Many governments are concerned about how to stimulate economic activity once the COVID-19 health crisis is in a manageable state.
This blog examines New Zealand’s unique stimulus approach, which focuses on “shovel-ready” infrastructure. This approach promises to stimulate economic activity while minimizing risks of wasteful spending. The New Zealand approach could inform how governments and multilateral development banks (MDB) approach financial stimulus support in developing countries.
Infrastructure spending is a safe stimulus option to overcome the unprecedented demand shock.
The world will be able to get back to work once the pandemic spread slows, probably later this year. It will be essential to get people back to work quickly and stimulate economic activity. Furthermore, the infrastructure spending could make the post-crisis world more resilient.
Sound infrastructure underpins all economic activity and, in most countries, infrastructure constraints are usually well-understood by both the government and the private sector. Therefore, with appropriate controls in place, the chances that a government-supported infrastructure project will fail to stimulate economic activity, or be wasteful in the long term, are lower than for a non-infrastructure project.
New Zealand’s “shovel-ready” approach is interesting.
New Zealand has an interesting and potentially replicable idea for fiscal stimulus. The government has announced a plan to increase infrastructure spending quickly once the pandemic restrictions end. What is special about the New Zealand approach is that the government has announced the plan now, even though it may be months before it can be implemented.
The government has called for information about “shovel-ready” projects. These are infrastructure projects that can commence in the next six to 12 months. The deadline for submitting information is 14 April 2020.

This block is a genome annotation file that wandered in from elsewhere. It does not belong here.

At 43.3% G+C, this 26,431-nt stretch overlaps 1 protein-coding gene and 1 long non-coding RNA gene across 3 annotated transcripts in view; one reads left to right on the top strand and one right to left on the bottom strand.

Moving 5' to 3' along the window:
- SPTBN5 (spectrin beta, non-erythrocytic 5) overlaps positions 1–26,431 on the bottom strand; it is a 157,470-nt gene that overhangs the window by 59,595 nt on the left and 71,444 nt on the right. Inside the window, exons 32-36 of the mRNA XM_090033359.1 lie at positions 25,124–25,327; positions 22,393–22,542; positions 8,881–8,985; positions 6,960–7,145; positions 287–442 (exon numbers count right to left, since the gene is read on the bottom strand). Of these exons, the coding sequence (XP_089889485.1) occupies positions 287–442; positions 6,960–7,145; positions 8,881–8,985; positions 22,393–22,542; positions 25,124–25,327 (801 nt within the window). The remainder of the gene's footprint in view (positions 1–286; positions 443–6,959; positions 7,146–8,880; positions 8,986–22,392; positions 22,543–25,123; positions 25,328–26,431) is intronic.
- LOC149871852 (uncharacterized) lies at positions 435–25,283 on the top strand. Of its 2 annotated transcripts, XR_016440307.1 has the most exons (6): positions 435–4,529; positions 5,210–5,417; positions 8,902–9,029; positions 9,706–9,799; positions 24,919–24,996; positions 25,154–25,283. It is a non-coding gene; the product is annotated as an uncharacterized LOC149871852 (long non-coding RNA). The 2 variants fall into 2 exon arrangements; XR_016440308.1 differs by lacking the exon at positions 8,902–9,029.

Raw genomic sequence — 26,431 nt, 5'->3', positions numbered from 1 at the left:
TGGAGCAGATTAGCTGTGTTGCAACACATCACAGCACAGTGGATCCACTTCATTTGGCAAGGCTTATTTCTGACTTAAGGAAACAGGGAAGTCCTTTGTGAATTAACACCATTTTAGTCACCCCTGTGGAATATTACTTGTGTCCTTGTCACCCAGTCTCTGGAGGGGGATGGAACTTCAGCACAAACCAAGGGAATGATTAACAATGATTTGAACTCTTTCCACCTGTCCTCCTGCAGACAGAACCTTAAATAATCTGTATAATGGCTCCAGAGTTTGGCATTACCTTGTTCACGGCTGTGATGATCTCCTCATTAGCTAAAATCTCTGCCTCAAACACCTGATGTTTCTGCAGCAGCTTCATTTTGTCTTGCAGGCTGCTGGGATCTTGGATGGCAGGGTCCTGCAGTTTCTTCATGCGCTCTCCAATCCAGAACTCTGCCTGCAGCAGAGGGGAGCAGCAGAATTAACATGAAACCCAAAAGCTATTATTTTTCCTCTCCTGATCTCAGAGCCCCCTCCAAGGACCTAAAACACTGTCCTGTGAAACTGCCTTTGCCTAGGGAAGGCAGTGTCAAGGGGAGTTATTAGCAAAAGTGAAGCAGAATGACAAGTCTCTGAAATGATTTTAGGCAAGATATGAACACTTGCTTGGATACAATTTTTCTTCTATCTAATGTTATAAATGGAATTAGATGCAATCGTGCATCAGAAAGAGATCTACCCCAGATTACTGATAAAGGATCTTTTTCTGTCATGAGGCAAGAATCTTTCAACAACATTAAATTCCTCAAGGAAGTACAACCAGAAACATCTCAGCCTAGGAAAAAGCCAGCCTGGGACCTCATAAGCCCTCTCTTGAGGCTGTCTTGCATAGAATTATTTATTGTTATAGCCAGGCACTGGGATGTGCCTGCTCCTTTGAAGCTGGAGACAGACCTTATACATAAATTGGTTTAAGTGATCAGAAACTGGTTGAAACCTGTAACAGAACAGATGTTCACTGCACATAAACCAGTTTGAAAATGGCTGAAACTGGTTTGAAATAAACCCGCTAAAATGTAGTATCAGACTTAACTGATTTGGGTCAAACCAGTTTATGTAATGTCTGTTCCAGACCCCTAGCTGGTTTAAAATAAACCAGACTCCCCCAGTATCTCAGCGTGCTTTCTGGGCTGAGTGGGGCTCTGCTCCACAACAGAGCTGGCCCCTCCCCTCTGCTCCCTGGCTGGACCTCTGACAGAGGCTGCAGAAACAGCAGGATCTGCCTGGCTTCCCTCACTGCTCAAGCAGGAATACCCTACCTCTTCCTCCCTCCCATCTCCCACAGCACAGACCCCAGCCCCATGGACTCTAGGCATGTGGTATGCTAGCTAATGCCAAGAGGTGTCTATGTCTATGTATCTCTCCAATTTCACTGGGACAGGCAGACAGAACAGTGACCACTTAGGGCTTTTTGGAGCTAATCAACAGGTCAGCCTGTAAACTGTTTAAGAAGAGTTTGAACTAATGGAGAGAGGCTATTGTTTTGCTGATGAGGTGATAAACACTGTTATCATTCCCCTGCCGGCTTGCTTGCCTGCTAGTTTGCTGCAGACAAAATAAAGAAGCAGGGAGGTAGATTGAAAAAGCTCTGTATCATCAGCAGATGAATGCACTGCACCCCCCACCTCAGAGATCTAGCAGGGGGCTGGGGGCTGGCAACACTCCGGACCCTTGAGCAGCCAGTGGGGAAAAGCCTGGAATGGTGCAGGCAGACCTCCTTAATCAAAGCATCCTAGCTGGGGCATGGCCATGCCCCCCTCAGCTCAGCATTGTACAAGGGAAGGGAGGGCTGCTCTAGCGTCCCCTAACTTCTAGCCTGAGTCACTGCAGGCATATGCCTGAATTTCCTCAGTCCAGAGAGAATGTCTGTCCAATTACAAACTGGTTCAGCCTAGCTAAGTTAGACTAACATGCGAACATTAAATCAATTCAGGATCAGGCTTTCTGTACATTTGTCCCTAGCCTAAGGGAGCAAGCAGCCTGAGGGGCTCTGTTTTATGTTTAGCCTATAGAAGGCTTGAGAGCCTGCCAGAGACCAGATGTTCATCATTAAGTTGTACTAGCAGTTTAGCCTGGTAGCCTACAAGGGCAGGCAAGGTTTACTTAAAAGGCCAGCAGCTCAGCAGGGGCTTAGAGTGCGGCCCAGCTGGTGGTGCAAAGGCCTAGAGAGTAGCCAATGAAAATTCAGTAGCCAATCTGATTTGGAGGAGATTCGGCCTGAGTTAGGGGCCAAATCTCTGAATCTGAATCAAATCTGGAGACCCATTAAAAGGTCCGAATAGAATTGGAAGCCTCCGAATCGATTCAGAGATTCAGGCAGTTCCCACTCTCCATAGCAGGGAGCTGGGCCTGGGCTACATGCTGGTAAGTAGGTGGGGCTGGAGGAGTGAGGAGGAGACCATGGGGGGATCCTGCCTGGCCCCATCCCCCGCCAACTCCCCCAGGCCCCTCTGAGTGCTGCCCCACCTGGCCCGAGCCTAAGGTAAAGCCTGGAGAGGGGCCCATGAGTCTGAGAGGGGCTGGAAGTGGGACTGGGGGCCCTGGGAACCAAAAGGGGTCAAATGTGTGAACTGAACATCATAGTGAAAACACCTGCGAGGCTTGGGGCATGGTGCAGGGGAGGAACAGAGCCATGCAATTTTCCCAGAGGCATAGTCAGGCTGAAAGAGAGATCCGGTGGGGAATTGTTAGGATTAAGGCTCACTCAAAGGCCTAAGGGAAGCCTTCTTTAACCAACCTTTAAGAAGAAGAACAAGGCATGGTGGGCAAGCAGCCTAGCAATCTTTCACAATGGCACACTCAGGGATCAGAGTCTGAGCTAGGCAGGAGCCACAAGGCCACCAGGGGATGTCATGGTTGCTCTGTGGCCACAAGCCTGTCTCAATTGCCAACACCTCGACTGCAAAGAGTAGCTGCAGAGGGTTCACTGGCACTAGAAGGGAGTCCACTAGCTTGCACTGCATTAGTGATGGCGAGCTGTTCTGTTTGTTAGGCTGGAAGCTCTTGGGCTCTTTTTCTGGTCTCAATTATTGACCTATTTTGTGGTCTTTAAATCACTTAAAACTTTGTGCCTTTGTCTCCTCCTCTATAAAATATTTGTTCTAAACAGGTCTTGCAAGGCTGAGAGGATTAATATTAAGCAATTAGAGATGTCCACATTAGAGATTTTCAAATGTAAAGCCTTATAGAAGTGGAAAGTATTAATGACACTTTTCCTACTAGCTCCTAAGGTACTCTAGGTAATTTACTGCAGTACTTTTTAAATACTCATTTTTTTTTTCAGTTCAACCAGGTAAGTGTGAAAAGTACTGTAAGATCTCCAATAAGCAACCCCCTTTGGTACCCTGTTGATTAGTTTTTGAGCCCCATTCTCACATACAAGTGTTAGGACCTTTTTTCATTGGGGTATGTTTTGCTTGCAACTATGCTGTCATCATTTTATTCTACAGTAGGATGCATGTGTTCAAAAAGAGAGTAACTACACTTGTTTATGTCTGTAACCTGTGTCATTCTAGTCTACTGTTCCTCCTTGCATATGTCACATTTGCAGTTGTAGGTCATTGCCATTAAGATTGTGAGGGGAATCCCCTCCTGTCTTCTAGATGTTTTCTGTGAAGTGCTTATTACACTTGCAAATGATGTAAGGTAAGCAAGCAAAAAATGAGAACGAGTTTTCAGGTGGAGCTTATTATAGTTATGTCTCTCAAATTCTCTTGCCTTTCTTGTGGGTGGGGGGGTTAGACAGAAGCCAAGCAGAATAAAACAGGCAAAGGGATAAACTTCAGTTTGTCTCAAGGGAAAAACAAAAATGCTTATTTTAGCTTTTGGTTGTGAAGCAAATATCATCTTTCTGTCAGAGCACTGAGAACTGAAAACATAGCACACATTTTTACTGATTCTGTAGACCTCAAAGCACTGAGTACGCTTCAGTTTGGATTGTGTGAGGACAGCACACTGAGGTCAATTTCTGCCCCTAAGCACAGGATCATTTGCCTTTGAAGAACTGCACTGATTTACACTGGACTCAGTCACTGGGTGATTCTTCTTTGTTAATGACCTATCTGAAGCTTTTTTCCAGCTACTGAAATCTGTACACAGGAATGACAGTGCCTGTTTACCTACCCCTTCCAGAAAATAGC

By announcing and kicking off this plan now, in the midst of the pandemic restrictions, the government is providing a clear signal of its intentions, and some certainty to the infrastructure sector about which projects might be under consideration for fiscal support.
The New Zealand plan rapidly identifies potential infrastructure projects that can be commenced soon. This increases the likelihood that the positive economic impact of infrastructure project development occurs during the period that demand is suppressed and people are out of work. The plan also provides government support at a time when economic activity in the private sector is likely to be low, thus reducing potential “crowding out” of private spending.
New Zealand’s criteria and process for “shovel-ready” infrastructure projects.
New Zealand has appointed a reference group of infrastructure experts and senior officials to receive information about potential projects. The group will further develop criteria to evaluate projects for the Government to consider.
At this initial stage, in addition to the time-driven “shovel-ready” requirement, the following high-level criteria will apply:
- Demonstrated positive direct and indirect employment effects